Al and Jeanne Madaline, of North Wildwood, know where they will spend their Friday nights.
They are one of about 40 couples who can be seen moving in unison during Johnny Tocco's line dancing to the oldies events at Neil's Steak & Seafood Restaurant in Wildwood.
"I've been following Johnny Tocco for four or five years," said Al Madaline, 65. "I know 40 or 50 different line dances."
People who like to get up out of their seats and join a line of people moving in rhythm to such popular line dance songs as "The Electric Slide," "The Cha Cha Slide" and "Cupid Shuffle" don't have to wait until the next wedding invitation arrives to enjoy themselves.
Throughout southern New Jersey there are opportunities for line dance fans to move to oldies and soul music.
Every time it looks like line dancing will become an activity only for an older generation, it's popularity gets juiced up somehow. In the 1990s, it was the "Macarena." Now, it could be "Gangnam Style" by South Korean pop artist PSY, the No.2 song in the country last week.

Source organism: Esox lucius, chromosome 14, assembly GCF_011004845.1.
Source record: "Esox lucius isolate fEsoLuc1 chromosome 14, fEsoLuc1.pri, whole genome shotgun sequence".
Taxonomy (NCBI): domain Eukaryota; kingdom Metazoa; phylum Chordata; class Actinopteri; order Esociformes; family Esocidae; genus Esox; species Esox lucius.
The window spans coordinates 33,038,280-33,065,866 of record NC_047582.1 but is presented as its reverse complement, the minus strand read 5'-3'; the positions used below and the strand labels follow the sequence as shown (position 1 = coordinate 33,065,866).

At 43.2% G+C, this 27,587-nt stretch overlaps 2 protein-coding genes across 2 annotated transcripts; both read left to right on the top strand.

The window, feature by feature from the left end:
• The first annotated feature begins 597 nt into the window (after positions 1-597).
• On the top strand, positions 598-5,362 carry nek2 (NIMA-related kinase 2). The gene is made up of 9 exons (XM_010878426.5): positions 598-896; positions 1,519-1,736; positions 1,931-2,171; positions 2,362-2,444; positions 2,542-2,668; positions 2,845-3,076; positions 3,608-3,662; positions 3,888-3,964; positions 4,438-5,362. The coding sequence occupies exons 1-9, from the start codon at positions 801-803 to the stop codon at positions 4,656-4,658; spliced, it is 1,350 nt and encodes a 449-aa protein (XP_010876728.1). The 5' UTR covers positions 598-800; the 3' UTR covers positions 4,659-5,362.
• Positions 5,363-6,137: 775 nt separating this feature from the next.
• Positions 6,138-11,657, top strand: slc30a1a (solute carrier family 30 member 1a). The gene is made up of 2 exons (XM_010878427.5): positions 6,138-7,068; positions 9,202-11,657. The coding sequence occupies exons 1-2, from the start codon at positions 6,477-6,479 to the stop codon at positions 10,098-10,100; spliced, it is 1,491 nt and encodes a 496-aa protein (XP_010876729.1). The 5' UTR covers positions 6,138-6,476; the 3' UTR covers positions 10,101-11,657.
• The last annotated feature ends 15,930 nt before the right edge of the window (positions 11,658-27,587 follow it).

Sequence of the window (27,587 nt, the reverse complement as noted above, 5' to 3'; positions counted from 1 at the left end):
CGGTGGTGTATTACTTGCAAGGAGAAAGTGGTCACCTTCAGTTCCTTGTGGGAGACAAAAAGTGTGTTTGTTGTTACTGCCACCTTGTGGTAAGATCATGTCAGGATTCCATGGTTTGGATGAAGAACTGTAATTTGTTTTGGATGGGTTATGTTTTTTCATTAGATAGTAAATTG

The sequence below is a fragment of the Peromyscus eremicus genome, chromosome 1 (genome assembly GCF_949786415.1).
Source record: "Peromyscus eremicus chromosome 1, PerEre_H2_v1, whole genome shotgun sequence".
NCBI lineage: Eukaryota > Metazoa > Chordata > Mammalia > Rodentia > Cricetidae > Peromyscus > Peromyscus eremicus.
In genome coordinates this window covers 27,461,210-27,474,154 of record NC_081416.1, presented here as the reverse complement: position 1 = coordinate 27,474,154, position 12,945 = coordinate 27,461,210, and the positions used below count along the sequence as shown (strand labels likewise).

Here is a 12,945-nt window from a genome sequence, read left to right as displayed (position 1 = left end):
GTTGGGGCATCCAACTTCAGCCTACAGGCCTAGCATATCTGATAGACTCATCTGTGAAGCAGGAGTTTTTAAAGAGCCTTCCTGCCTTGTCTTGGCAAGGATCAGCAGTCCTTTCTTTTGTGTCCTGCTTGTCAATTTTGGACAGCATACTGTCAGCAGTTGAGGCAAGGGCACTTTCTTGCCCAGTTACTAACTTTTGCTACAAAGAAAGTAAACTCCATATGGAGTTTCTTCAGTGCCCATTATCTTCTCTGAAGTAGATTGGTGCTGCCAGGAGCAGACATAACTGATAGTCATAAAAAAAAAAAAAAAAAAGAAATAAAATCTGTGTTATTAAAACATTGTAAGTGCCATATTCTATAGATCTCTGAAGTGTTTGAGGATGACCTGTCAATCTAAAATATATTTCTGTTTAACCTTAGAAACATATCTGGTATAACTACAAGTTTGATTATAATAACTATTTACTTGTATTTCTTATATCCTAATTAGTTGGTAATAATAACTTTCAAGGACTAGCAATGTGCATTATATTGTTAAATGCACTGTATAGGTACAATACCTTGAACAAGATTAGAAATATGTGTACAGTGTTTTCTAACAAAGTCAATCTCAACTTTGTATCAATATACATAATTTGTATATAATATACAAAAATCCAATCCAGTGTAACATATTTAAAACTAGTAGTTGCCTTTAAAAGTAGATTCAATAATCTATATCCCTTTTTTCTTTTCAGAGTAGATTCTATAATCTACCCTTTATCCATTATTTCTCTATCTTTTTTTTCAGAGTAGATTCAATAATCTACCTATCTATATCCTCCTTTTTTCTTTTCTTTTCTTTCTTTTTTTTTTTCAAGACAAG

Tocco started making the switch from hosting karaoke nights to DJing line dancing gatherings six years ago, when line dance fans came to a gig he had at the Bolero Resort & Conference Center in Wildwood. Tocco asked them what songs they liked. They told him the songs to play. It turned into a major line dancing night when as many as 100 people would show up during a summer evening.
"It's just addicting. ... It's a social thing. They know each other. They are all happy people. When you see these people line dancing, they are all smiling, all laughing. They are having a good time. They are not sitting at the bar, drowning their sorrows away, like a lot of people do," Tocco said.
Jamie Mancini, Neil's co-owner, has been hosting Tocco's dancers since the late spring on the second floor of her restaurant.
"It's great. You go up there, and they are grinning from ear to ear. They are enjoying the food. They are enjoying the drinks. More than half of them don't sit down the whole time they are up there," said Mancini, 40.
People travel from Philadelphia and northern New Jersey to attend Tocco's line dancing night, Mancini said. She has had about a half dozen Tocco's dancers come back and eat a meal at other occasions at her restaurant, which is business she might not have captured otherwise.
Fans of line dancing can turn into hardcore devotees of the activity as many of the people doing choreographed steps at Neil's on a recent Friday evening could be found the following night at Jerry Blavat's outdoor dance party at the Lighthouse Pointe in Wildwood.